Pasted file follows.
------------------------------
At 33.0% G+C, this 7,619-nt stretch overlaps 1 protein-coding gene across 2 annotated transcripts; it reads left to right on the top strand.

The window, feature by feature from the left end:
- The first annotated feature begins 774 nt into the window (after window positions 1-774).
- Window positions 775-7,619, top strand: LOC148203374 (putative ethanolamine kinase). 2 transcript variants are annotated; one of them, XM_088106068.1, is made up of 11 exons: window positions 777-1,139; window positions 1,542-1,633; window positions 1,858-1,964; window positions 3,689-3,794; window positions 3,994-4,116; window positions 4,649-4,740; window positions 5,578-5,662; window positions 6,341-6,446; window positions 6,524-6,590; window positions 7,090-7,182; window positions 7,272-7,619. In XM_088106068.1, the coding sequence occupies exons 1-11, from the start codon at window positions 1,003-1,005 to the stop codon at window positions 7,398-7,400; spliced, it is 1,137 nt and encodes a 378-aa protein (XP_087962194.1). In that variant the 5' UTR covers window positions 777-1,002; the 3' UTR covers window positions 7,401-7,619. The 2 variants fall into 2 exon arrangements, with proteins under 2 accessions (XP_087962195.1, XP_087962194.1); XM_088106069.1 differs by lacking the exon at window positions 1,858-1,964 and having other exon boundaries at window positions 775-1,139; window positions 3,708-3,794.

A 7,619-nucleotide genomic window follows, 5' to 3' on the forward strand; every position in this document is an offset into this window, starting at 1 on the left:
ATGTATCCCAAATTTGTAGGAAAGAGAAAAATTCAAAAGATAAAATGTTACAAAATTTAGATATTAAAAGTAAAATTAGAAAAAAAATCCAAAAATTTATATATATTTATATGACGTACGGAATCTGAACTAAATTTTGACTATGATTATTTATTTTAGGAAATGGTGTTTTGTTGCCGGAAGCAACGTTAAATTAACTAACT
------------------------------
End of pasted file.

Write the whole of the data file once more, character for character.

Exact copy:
At 33.0% G+C, this 7,619-nt stretch overlaps 1 protein-coding gene across 2 annotated transcripts; it reads left to right on the top strand.

The window, feature by feature from the left end:
- The first annotated feature begins 774 nt into the window (after window positions 1-774).
- Window positions 775-7,619, top strand: LOC148203374 (putative ethanolamine kinase). 2 transcript variants are annotated; one of them, XM_088106068.1, is made up of 11 exons: window positions 777-1,139; window positions 1,542-1,633; window positions 1,858-1,964; window positions 3,689-3,794; window positions 3,994-4,116; window positions 4,649-4,740; window positions 5,578-5,662; window positions 6,341-6,446; window positions 6,524-6,590; window positions 7,090-7,182; window positions 7,272-7,619. In XM_088106068.1, the coding sequence occupies exons 1-11, from the start codon at window positions 1,003-1,005 to the stop codon at window positions 7,398-7,400; spliced, it is 1,137 nt and encodes a 378-aa protein (XP_087962194.1). In that variant the 5' UTR covers window positions 777-1,002; the 3' UTR covers window positions 7,401-7,619. The 2 variants fall into 2 exon arrangements, with proteins under 2 accessions (XP_087962195.1, XP_087962194.1); XM_088106069.1 differs by lacking the exon at window positions 1,858-1,964 and having other exon boundaries at window positions 775-1,139; window positions 3,708-3,794.

A 7,619-nucleotide genomic window follows, 5' to 3' on the forward strand; every position in this document is an offset into this window, starting at 1 on the left:
ATGTATCCCAAATTTGTAGGAAAGAGAAAAATTCAAAAGATAAAATGTTACAAAATTTAGATATTAAAAGTAAAATTAGAAAAAAAATCCAAAAATTTATATATATTTATATGACGTACGGAATCTGAACTAAATTTTGACTATGATTATTTATTTTAGGAAATGGTGTTTTGTTGCCGGAAGCAACGTTAAATTAACTAACT